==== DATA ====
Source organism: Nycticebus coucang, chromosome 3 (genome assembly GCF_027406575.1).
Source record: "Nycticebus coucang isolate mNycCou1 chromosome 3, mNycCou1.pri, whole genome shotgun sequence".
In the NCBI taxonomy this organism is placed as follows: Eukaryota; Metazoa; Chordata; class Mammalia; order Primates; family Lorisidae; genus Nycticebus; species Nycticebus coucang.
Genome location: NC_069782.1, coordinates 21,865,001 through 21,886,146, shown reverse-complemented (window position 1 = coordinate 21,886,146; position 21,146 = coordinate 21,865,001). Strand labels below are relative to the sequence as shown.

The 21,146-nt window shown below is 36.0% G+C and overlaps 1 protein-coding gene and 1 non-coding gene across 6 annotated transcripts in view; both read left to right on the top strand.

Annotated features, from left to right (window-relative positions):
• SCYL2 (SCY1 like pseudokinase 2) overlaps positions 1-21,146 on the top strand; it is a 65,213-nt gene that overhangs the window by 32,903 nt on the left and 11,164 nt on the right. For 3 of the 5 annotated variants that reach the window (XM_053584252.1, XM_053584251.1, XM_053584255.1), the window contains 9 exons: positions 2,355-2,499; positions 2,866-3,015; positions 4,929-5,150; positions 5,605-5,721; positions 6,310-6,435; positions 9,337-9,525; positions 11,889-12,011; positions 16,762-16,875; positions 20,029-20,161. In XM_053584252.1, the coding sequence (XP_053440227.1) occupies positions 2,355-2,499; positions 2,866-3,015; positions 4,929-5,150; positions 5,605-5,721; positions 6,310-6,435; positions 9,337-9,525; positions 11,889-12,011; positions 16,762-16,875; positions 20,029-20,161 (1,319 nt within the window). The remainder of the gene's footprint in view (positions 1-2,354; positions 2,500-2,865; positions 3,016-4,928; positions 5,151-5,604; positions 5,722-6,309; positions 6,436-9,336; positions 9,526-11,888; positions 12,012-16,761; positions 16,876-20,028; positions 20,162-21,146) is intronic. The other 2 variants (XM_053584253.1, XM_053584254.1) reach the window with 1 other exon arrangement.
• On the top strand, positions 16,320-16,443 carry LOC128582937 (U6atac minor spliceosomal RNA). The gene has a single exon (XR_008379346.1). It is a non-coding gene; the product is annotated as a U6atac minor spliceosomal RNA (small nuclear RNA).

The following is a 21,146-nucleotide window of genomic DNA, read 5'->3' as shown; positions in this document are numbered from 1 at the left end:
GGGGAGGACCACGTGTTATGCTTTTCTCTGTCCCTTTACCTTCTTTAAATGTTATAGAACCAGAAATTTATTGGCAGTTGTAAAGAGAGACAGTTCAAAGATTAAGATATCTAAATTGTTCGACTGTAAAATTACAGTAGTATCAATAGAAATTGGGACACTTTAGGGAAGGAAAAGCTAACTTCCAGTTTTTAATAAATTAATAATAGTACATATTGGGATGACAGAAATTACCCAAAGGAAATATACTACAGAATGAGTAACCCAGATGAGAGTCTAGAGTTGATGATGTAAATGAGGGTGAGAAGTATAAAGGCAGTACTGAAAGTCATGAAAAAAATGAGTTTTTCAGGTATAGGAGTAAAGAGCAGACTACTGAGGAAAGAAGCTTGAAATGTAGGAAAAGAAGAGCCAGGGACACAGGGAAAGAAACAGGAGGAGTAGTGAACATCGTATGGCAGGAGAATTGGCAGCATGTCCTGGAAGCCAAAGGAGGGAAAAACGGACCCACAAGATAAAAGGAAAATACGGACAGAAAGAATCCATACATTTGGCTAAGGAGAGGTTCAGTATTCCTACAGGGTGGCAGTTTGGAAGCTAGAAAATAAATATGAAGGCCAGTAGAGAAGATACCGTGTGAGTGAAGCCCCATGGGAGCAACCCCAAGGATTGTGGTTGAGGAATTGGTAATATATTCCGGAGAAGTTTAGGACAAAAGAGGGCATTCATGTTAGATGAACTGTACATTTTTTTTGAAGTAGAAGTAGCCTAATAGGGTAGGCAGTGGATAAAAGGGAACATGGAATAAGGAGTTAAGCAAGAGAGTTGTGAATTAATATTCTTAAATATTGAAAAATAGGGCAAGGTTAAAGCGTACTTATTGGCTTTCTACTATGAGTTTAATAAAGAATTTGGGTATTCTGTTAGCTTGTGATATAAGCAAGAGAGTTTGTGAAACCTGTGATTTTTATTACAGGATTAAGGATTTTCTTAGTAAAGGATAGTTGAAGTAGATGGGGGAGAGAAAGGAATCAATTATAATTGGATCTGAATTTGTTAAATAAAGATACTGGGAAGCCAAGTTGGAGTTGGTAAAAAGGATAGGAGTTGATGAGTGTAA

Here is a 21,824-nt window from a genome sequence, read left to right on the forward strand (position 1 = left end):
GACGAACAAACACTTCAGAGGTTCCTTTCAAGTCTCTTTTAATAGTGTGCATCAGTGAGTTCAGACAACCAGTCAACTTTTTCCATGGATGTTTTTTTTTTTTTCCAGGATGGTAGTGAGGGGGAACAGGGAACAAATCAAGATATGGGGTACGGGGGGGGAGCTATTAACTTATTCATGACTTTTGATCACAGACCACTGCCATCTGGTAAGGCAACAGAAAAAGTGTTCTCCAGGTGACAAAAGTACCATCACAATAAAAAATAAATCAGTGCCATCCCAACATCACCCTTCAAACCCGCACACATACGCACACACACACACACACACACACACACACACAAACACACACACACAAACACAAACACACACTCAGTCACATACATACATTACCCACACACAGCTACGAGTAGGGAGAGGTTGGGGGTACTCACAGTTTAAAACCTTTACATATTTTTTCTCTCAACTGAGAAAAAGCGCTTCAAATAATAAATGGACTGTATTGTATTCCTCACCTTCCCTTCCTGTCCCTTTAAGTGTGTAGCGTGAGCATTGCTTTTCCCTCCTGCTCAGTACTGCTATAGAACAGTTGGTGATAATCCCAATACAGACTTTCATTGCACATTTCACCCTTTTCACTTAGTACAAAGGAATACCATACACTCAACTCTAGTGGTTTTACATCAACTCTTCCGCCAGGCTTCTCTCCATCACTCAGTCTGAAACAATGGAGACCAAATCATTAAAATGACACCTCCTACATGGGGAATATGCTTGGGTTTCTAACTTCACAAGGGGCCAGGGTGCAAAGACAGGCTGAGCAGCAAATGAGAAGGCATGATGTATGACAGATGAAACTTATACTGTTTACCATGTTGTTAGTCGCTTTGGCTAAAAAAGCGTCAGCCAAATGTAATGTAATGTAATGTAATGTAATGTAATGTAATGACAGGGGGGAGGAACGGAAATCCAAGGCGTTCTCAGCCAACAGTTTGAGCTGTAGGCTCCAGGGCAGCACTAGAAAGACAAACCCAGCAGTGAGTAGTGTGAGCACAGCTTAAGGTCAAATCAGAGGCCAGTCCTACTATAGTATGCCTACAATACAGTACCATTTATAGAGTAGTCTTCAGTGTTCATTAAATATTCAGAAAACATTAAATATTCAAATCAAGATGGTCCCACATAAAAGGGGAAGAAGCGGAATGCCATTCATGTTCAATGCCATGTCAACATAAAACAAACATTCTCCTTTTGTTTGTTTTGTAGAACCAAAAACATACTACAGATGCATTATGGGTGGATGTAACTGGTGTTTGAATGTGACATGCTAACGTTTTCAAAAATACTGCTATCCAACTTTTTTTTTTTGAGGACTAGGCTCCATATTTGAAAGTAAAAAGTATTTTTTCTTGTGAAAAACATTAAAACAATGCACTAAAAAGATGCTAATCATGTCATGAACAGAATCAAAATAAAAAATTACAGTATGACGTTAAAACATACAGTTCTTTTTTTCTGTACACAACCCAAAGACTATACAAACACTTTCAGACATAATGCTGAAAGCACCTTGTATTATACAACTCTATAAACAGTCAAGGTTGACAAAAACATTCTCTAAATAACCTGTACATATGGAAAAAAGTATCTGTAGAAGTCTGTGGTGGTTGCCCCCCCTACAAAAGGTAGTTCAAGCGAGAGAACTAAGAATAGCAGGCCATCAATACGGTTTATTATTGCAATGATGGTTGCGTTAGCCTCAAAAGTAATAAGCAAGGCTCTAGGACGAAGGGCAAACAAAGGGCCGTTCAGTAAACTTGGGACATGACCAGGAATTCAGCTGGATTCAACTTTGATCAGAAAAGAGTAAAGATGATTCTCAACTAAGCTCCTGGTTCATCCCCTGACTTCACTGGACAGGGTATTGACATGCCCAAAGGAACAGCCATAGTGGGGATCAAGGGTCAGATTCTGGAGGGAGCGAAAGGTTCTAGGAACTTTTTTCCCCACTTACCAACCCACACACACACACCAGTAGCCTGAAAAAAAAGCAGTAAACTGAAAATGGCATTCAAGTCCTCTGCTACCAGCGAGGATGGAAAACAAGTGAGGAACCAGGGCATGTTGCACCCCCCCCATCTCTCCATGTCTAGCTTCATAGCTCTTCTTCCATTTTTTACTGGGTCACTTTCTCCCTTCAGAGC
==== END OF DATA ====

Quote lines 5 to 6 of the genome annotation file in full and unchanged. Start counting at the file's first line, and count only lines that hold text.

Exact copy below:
The 21,146-nt window shown below is 36.0% G+C and overlaps 1 protein-coding gene and 1 non-coding gene across 6 annotated transcripts in view; both read left to right on the top strand.

Annotated features, from left to right (window-relative positions):